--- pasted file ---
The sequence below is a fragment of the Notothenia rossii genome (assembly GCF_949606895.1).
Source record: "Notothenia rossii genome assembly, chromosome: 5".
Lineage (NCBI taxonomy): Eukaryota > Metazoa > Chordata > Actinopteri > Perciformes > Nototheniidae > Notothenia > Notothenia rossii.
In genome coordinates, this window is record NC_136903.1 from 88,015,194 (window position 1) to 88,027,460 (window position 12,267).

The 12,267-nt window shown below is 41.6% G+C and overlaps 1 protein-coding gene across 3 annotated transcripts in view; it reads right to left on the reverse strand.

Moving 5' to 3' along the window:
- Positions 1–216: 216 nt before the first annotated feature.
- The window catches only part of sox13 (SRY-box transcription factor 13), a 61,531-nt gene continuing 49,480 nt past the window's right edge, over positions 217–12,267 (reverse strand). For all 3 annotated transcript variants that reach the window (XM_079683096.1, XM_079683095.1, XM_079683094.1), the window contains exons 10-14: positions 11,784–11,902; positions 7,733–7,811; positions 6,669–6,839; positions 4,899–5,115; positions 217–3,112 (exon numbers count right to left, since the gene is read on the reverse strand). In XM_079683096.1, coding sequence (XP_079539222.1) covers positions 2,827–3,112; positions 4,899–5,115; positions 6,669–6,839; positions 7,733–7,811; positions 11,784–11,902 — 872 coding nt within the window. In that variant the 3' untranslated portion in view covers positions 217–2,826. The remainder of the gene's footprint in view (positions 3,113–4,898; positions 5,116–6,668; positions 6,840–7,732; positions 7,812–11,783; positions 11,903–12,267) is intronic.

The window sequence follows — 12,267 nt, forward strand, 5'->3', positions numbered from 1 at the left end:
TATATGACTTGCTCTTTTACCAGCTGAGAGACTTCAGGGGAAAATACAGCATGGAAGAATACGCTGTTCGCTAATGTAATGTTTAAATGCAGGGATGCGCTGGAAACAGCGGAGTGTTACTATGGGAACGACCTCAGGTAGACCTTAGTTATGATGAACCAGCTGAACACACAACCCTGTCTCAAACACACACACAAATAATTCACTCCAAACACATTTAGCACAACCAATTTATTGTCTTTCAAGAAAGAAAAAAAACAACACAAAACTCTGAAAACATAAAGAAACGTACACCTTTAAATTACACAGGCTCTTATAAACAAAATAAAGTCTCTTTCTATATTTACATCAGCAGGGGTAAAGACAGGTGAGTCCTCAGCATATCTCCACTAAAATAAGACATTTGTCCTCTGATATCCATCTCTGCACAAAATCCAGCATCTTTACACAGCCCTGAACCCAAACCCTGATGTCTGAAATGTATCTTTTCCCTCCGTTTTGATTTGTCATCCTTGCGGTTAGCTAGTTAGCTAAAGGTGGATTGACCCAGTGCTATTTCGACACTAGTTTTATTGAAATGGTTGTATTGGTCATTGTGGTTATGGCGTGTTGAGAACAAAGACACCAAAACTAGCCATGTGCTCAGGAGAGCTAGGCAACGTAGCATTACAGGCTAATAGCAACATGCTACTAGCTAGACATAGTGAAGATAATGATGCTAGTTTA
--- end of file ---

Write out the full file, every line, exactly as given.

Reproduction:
The sequence below is a fragment of the Notothenia rossii genome (assembly GCF_949606895.1).
Source record: "Notothenia rossii genome assembly, chromosome: 5".
Lineage (NCBI taxonomy): Eukaryota > Metazoa > Chordata > Actinopteri > Perciformes > Nototheniidae > Notothenia > Notothenia rossii.
In genome coordinates, this window is record NC_136903.1 from 88,015,194 (window position 1) to 88,027,460 (window position 12,267).

The 12,267-nt window shown below is 41.6% G+C and overlaps 1 protein-coding gene across 3 annotated transcripts in view; it reads right to left on the reverse strand.

Moving 5' to 3' along the window:
- Positions 1–216: 216 nt before the first annotated feature.
- The window catches only part of sox13 (SRY-box transcription factor 13), a 61,531-nt gene continuing 49,480 nt past the window's right edge, over positions 217–12,267 (reverse strand). For all 3 annotated transcript variants that reach the window (XM_079683096.1, XM_079683095.1, XM_079683094.1), the window contains exons 10-14: positions 11,784–11,902; positions 7,733–7,811; positions 6,669–6,839; positions 4,899–5,115; positions 217–3,112 (exon numbers count right to left, since the gene is read on the reverse strand). In XM_079683096.1, coding sequence (XP_079539222.1) covers positions 2,827–3,112; positions 4,899–5,115; positions 6,669–6,839; positions 7,733–7,811; positions 11,784–11,902 — 872 coding nt within the window. In that variant the 3' untranslated portion in view covers positions 217–2,826. The remainder of the gene's footprint in view (positions 3,113–4,898; positions 5,116–6,668; positions 6,840–7,732; positions 7,812–11,783; positions 11,903–12,267) is intronic.

The window sequence follows — 12,267 nt, forward strand, 5'->3', positions numbered from 1 at the left end:
TATATGACTTGCTCTTTTACCAGCTGAGAGACTTCAGGGGAAAATACAGCATGGAAGAATACGCTGTTCGCTAATGTAATGTTTAAATGCAGGGATGCGCTGGAAACAGCGGAGTGTTACTATGGGAACGACCTCAGGTAGACCTTAGTTATGATGAACCAGCTGAACACACAACCCTGTCTCAAACACACACACAAATAATTCACTCCAAACACATTTAGCACAACCAATTTATTGTCTTTCAAGAAAGAAAAAAAACAACACAAAACTCTGAAAACATAAAGAAACGTACACCTTTAAATTACACAGGCTCTTATAAACAAAATAAAGTCTCTTTCTATATTTACATCAGCAGGGGTAAAGACAGGTGAGTCCTCAGCATATCTCCACTAAAATAAGACATTTGTCCTCTGATATCCATCTCTGCACAAAATCCAGCATCTTTACACAGCCCTGAACCCAAACCCTGATGTCTGAAATGTATCTTTTCCCTCCGTTTTGATTTGTCATCCTTGCGGTTAGCTAGTTAGCTAAAGGTGGATTGACCCAGTGCTATTTCGACACTAGTTTTATTGAAATGGTTGTATTGGTCATTGTGGTTATGGCGTGTTGAGAACAAAGACACCAAAACTAGCCATGTGCTCAGGAGAGCTAGGCAACGTAGCATTACAGGCTAATAGCAACATGCTACTAGCTAGACATAGTGAAGATAATGATGCTAGTTTA